A few weeks ago at Target I came across a discounted ($10!) triple feature Blue Ray featuring a lesser known (in America) kaiju star, Gamera. The two dsic Blue-Ray set includes all three films that are part of Gamera's Heisei cycle: Gamera: Guardian of the Universe (1995), Gamera 2: Attack of the Legion (1996), and Gamera 3: Revenge of Iris (1999). Despite long having the inferior-in-quality 6 film DVD collection Gamera War of the Monsters Collection on my movie shelf, it was this more recent iteration of the character I had been hoping to watch, due primarily to my own previous engagement with the character in the 1996 Dark Horse Comics miniseries Gamera: Guardian of the Universe (1995). The comic book series was something of a direct sequel the first of this more recent movie series.
Originally created in 1965 by the Daiei Motion Picture Company and now owned by Kadokawa Pictures, Gamera was released to rival the success of Toho Studios' Godzilla during the "monster boom" of the 1960s. Gamera is in effect a giant prehistoric turtle with tusks, fire breath and the ability to fly in a at least two different ways: one wherein his feet are replaced by thrusters, and a second during which he transforms into a whirling disc. A fan of Godzilla as a child, the only visual recognition I have of the character are from the occasional stills in Famous Monsters magazine or library books about movie monsters. Most peers who would claim fandom of Gamera when I was a teen had little actual experience with the character , and were seeking only to be contrarian of my appreciation of the King of All Monsters. Gamera's very diverse skills set (and the practical and CGI effects which bring them to life in theses newer movies) make him a suitable kaiju on par with the original Big G.
After spending a satisfying afternoon viewing the first two movies in the trilogy, the stronger of the films, Gamera 2: Attack of the Legion (1996), seems a better place to lay out some of the unique aspects of the Gamera mythos. While both movies are recommendation worthy, especially for kaiju fans, it is the sequel that really has a higher level of rewatchability. Some of the common giant monster tropes are present (pre-teen with psychic/mystic ability to communicate with hero-monster--check), though it is the small differences that make Attack of Legion so unique:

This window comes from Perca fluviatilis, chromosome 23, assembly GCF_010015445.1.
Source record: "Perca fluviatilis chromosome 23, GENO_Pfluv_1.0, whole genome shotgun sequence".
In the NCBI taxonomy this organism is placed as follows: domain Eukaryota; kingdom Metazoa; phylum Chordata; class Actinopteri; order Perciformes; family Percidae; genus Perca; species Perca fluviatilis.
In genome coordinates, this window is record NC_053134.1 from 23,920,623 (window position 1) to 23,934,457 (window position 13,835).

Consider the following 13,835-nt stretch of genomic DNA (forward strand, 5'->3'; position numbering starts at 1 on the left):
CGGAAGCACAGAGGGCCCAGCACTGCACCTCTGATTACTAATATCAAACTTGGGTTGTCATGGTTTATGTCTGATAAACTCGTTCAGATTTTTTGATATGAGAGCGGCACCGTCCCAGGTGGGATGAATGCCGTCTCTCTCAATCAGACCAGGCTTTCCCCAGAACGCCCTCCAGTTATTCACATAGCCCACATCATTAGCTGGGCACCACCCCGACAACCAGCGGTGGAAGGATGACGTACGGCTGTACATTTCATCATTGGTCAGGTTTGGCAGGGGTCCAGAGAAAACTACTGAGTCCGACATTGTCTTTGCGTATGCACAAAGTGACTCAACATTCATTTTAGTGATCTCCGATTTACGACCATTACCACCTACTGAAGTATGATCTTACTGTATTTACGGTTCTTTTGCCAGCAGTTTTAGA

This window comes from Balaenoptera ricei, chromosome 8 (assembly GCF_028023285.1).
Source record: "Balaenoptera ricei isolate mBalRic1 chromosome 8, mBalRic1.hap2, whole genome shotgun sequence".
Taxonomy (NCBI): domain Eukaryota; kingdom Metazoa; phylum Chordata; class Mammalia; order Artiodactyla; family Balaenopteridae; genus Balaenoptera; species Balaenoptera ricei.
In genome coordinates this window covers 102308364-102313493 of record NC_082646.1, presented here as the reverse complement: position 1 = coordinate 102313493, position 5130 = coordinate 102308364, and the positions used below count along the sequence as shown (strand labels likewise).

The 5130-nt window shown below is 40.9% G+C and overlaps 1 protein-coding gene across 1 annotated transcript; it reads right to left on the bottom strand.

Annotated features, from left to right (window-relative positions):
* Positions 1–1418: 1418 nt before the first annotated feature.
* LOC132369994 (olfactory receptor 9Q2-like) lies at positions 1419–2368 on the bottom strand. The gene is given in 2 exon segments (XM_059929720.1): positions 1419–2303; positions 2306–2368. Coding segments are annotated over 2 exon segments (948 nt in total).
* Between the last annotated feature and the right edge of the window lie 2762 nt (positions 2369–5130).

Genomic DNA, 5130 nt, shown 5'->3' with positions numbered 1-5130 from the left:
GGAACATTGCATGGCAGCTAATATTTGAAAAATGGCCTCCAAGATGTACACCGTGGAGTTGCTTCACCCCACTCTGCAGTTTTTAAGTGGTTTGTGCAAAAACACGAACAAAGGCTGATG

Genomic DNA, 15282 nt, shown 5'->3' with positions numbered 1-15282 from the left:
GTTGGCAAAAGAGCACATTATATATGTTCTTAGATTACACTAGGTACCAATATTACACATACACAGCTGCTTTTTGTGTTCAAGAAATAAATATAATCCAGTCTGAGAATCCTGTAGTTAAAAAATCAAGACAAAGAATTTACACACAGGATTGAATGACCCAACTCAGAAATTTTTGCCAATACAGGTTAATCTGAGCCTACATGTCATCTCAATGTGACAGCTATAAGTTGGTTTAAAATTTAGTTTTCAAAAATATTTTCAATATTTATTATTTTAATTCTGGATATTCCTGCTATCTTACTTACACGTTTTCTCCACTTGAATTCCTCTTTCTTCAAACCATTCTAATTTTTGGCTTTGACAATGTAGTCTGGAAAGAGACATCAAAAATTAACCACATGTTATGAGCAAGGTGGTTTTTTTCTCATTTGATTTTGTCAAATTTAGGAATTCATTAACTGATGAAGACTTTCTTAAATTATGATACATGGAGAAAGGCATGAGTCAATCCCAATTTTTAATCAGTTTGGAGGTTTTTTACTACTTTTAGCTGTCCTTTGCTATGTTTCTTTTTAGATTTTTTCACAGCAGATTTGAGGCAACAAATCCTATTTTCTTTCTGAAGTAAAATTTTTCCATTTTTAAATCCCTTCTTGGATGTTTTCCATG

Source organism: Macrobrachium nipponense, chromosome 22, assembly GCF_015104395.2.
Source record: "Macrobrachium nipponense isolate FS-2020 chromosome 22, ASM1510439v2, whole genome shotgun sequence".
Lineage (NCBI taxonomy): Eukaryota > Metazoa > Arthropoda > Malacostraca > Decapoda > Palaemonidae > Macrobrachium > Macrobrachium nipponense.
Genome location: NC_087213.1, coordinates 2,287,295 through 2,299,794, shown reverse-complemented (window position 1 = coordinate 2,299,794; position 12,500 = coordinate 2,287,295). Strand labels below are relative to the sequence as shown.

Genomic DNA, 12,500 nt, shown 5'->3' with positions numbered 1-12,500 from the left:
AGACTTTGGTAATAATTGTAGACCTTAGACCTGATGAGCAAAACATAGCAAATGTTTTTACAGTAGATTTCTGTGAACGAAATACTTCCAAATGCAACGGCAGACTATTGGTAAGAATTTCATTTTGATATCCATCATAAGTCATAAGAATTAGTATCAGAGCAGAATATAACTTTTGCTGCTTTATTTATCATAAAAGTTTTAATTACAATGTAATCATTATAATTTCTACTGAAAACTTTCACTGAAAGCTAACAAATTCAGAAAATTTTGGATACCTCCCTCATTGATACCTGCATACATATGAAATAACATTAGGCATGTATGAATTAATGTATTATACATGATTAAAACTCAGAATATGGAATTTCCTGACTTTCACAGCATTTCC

- Despite the movie's title, Gamera is neither mentioned nor seen until nearly 40 minutes into the movie. This results in a much more character driven exposition, and when he does arrive, narrative shifts focus from quickly, his absence being noted by a soldier who comments upon seeing Gamera, "Now where the hell's he been?"
- The use of the word "hell" is interesting. This may be the only Japanese giant monster movie to have an adversary for its star whose name is drawn from Scripture. One of the characters actually quotes Mark 9:8 in endowing the villain with the moniker Legion.
- While Legion is comprised of a swarm of smaller bug-like creatures, there is one larger monster who serves as Gamera's primary physical adversary. Interestingly, this monster's name seems to be "The Big One." The phrasing is originally employed as a means of differentiating it from the others due to size, but it seems as though the cast settles on that as his name as the larger creature is repeatedly referred to by the moniker.
- One of the many WTF moments involves the detonation of a nuclear device in an effort to stop the Big One. Think about it: The detonation of a nuclear device in Japan. WTF?
- Gamera bleeds green blood. Lots of green blood. Referred to as uber-powerful upon introduction, the fact that Gamera takes a visceral and bloody beating at the hands of both Legion and the Big One raises the stakes and make his eventual victory all that more satisfying. All three films in the trilogy are considerably more brutal than your run-of-the-mill kaiju, punctuated by Gamera's self-amputation of an arm (fin?) in 1999's finale Gamera 3: Revenge of Iris.
|Gamera (left) takes on the Big One (right) in the movies final battle.|
If you're in the mood for good-old fashioned giant monster hi-jinks with new fancy effects, I strongly recommend picking up this inexpensive, but well transferred and highly entertaining Blu Ray.